Southfield — One is the undisputed first lady of professional boxing. The other quietly cut her teeth in the amateur ranks at the Kronk Gym.

One is Chaldean. The other is Jewish.

But what Jackie Kallen of West Bloomfield and Connie Shamoun, who grew up in Southwest Detroit, have in common is they are mothers, and they are mothering to boxers even if they are not their their own children. They've joined together to provide a women's touch to the mostly macho world of boxing, which they vow will be more fair to fighters and more pleasing to the eye for fans who are hungry for competitive matches in Metro Detroit.

Their production company doesn't even have a name but they've got a date Friday night for their first card called "Showdown at Shenandoah" at the Shenandoah Country Club in West Bloomfield.

"If you can come up with a name let us know," Kallen said inside a local Coney Island restaurant the two frequent.

The card features Dorell Van Horn Jr., Connie's son Zachariah Shamoun, Craig Lewis, Michael Portillo and female boxer Amanda Cooper. Kallen patterned the card after those in southern California and Las Vegas, where many fights are held in ballrooms.

Ticket prices begin at $40. Dinner is included with $100 VIP and $125 ringside seats.

The goal is to have an event every other month that starts on time and with the fighters getting paid. That might sound simple but it is not. Five local boxing events were canceled over the past four months, one during the weigh-in and one the day of the fight.

No one got paid and a credit card set up to pay for the fighters' hotel rooms was rejected.

Another objective is for fighters to not have to hustle their own tickets. Often local boxers sign blank contracts. They are paid based on a percentage of tickets sold. If a boxer does not know many people his purse can be as small as $1.

"We don't want any of that stuff," Kallen said. "We plan on doing it better than the men. We have that maternal thing going on. I am a grandmother. Connie has five kids. We have that nurturing side. We did not even start talking about this until we had the money in the bank."

The women are getting help from Big Al's Promotions and Dbouk Promotions but this is their show.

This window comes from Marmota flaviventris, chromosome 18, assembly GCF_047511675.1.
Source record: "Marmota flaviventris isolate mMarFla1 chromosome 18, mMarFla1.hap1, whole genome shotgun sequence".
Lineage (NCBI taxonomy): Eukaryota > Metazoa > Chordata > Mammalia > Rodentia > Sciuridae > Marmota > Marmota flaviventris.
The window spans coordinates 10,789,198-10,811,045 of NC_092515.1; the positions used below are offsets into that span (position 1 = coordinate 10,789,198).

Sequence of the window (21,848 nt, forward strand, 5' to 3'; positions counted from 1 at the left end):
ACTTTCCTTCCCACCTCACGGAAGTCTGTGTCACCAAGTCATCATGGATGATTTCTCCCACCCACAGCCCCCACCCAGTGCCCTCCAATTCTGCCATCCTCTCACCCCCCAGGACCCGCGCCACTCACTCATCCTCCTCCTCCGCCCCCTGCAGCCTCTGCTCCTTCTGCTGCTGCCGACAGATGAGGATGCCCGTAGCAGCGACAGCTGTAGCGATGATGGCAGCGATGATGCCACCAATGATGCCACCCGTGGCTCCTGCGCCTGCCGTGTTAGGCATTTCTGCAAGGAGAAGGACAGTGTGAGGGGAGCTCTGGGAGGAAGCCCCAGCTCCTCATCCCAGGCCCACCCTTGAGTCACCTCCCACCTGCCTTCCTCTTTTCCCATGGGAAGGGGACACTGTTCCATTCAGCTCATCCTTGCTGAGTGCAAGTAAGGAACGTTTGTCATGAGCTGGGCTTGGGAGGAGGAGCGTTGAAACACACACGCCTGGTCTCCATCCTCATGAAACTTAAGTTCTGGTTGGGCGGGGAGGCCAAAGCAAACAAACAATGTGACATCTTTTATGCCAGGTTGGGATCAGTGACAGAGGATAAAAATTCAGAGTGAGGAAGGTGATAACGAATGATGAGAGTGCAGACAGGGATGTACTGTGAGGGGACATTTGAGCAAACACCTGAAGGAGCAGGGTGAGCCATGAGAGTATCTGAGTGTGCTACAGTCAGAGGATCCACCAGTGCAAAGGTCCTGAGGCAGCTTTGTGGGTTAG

Kallen is better known. She did promotional work for Tommy Hearns during his rise as a welterweight and middleweight champion. She also moved into managing and promotions. Kallen is The First Lady of Boxing and had a movie made after her.

Shamoun helped head the amateur boxing program at Kronk along with trainer Sugar Hill. She often took boxers on trips, piled as many as 20 boxers to a room and helped feed them. Maybe she is the "First Mother of Detroit Boxing."

About 48 years ago Kallen had a miscarriage and she jokes that Shamoun is her lost child. They think alike, act alike, have similar instincts.

"Some of the men I have worked with have been difficult and less than honest," Kallen said. "Connie is like a mini-me. I ask her, 'Are you my kid?' She reminds me so much of me at her age. I had that love for the sport and that same nurturing of the fighters. It is something I wanted to do, not so much for the money but for the love of the sport and the satisfaction of getting kids off the street."

Shamoun and Kallen bumped into each other during bouts around the city. They studied each other and finally Shamoun called Kallen to see if there would be interest in forming a team.

"I mean, she is a legend," Shamoun said. "It is a dream come true to work with Jackie for God's sake. So many of these guys came to me and said let's do a show. I am not willing to put my reputation on the line but since the moment we started talking we both have the same goals, giving these kids a fair shot. I respected what she's done in the past with fighters."

Fight Night at Shenandoah

Card: Starts at 8:30 p.m. Friday (doors open at 7:30 p.m.), Shenandoah Country Club, 5600 Walnut Lake road, West Bloomfield

Tickets: $40 general admission. VIP tickets $100 and ringside $125. VIP and ringside tickets include dinner. Can be purchased at at